strawberry-white chocolate éclairs

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In celebration of 3 (!!) of my classmates’ birthdays, I decided to make some long overdue choux pastry. Crisp thin shell coupled with rich creamy mousseline-like filling, what’s not to like?

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Until last year, I hadn’t had a lot of success with choux pastry. Not the actual making of it, but the baking. It would always collapse, the insides gummy and soggy, not what you’d call a picture perfect pastry. One day I accidentally left some puffs in the oven after turning it off, and when I pulled them out, dreading to see a pile of ash terribly burned puffs, they were perfect. Golden brown, hollow sound on tapping. I was ecstatic. A longer baking time was all that was required to produce these delectable treats.

choux
Is it weird that I always get hungry looking at gross anatomy specimens? And it’s not just me, I’ve checked. Maybe something to do with how processed muscles literally 100% resemble pulled pork. Today was the first time I held a human brain in my hands in all its slippery glory, with bonus spinal cord. Just think about it, a once alive person’s memories, all of it, preserved and sacred.

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Strawberry-white chocolate éclairs

For the choux pastry:
50g water
50g milk
50g butter
pinch of salt
1 tsp sugar
60g bread flour (for best results, but all-purpose is also fine)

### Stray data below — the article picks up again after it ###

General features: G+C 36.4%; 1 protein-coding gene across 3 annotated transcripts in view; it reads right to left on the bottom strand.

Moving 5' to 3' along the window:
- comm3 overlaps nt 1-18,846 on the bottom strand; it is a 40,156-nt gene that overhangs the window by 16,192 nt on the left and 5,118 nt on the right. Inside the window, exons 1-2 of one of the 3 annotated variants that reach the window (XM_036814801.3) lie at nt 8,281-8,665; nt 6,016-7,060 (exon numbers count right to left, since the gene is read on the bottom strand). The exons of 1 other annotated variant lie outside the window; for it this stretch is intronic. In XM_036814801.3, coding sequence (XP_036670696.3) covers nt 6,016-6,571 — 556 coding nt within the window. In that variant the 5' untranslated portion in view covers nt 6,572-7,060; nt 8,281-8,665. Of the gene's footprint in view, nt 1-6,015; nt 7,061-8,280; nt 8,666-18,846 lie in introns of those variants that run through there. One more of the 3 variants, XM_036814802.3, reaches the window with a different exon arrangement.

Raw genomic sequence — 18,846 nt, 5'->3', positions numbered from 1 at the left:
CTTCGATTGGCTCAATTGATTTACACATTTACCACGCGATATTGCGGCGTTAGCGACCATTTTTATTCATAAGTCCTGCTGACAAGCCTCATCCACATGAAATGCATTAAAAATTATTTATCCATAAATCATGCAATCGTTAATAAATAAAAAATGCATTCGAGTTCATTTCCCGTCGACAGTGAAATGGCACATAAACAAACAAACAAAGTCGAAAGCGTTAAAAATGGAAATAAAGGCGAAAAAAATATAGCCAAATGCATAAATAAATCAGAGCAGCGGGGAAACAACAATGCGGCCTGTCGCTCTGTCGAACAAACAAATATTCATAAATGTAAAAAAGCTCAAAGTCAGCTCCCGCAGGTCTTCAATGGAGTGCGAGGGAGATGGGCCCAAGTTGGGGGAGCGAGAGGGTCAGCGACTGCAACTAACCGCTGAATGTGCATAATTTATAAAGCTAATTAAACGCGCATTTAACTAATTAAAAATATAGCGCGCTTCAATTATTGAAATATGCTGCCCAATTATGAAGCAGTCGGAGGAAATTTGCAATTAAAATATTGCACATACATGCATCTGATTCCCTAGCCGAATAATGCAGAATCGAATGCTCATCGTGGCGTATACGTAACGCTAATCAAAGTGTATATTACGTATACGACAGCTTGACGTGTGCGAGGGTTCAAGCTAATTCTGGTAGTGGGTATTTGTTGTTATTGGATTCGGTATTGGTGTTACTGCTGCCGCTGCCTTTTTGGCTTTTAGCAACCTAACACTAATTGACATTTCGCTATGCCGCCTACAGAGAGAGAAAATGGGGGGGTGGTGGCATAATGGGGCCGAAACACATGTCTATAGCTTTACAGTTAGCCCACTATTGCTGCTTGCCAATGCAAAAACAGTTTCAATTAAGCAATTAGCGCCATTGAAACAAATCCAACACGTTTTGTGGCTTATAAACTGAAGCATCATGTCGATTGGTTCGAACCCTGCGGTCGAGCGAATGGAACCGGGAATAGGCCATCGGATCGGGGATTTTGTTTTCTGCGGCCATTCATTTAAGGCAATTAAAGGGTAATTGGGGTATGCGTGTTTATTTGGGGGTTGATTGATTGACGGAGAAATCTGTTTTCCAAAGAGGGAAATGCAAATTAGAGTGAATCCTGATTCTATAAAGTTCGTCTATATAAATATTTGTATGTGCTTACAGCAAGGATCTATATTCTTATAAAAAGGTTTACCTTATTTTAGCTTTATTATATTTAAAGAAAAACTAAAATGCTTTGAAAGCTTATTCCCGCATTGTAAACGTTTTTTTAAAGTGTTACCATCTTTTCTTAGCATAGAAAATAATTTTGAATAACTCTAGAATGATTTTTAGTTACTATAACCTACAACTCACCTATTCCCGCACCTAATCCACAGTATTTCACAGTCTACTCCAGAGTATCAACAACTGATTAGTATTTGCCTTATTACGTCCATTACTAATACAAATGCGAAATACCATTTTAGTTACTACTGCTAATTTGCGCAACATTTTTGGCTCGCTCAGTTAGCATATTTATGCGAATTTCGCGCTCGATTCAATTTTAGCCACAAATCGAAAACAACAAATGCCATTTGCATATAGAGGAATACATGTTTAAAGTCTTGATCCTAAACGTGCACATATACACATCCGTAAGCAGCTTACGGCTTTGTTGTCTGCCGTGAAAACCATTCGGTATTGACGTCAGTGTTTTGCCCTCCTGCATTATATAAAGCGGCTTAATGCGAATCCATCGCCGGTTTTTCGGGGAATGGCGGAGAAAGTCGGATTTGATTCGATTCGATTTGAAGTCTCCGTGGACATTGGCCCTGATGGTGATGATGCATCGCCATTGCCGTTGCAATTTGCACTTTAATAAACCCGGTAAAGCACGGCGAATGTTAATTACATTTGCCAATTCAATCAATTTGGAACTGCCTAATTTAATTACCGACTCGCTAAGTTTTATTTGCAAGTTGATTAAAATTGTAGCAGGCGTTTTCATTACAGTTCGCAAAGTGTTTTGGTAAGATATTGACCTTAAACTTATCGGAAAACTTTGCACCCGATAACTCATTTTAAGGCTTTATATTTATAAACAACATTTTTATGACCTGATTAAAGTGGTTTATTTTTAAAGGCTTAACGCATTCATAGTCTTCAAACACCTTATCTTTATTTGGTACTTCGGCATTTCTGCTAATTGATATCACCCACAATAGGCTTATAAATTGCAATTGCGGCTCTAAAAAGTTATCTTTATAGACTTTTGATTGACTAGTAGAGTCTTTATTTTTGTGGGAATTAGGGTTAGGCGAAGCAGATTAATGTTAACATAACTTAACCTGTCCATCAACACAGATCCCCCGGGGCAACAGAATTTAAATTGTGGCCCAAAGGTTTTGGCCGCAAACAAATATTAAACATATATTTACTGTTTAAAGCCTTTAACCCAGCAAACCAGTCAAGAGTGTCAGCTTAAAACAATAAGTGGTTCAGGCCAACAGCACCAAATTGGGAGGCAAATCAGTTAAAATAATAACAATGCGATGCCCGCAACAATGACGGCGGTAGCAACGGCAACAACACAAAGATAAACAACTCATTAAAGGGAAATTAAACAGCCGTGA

2 large eggs, lightly whisked

For the strawberry-white chocolate filling:
125g strawberries, hulled & washed
20g milk
1 egg
50g caster sugar
15g cornflour
35g white chocolate, chopped finely
100g heavy cream
10g caster sugar

Preheat the oven to 190°C/375°F and line a baking tray. Measure out the ingredients for the choux beforehand and have the flour ready by the stove.

Melt the butter with milk, water, salt and sugar and bring to the boil. As soon as it starts to boil, turn off the heat and tip in all of the flour at once. Stir it in and turn the heat back on to low, work the dough vigorously so there are no flour clumps. When a thin film is formed at the bottom of the pan, turn off the heat and set it to the side to cool completely.

When the dough has cooled, beat in the eggs a little at a time. When the egg has been absorbed completely, add in more until the batter hangs off the spatula/spoon/whisk in an upside down triangle sort of shape. (i.e. neither drippy nor stiff) You may need more/less egg depending on how long the dough was cooked, so only incorporate a little at a time and check the consistency constantly.

Fill a piping bag fitted with any > 1cm tip with the batter, and pipe out any type of choux pastry you fancy. There was enough for me to make 13 smallish éclairs and 9 profiteroles.

Bake for about 20 minutes until they are golden brown and sound hollow when lightly tapped. Leave to cool completely.

In the meantime blend the strawberries with milk and sieve out the seeds straight into a pot. Whisk the egg and 50g sugar until pale and thick, then add the cornflour and whisk to incorporate. Bring the strawberry mixture to a simmer, and pour the hot liquid a little at a time into the egg mixture, whisking the latter constantly to avoid scrambling. Once all the liquid is poured from the pot, put the entire mixture back in to the pot on medium heat, whisking all the time. Let bubble for about 2 minutes (still whisking) until thick.

In a heatproof container place the chopped white chocolate, and pour in the hot strawberry pastry cream directly on top (strain the pastry cream first if lumpy). Stir until the chocolate has melted and put clingfilm directly on top of the pastry cream before putting it in the fridge to chill completely.

Whip up the cream with 10g sugar until soft peaks form, then fold it through the chilled strawberry pastry cream. Put it into a piping bag with a small tip and fill up the hollow shells. Pretend to overfill a couple and deliver straight to your mouth (I know I did). Serve the rest as soon as they’re filled.

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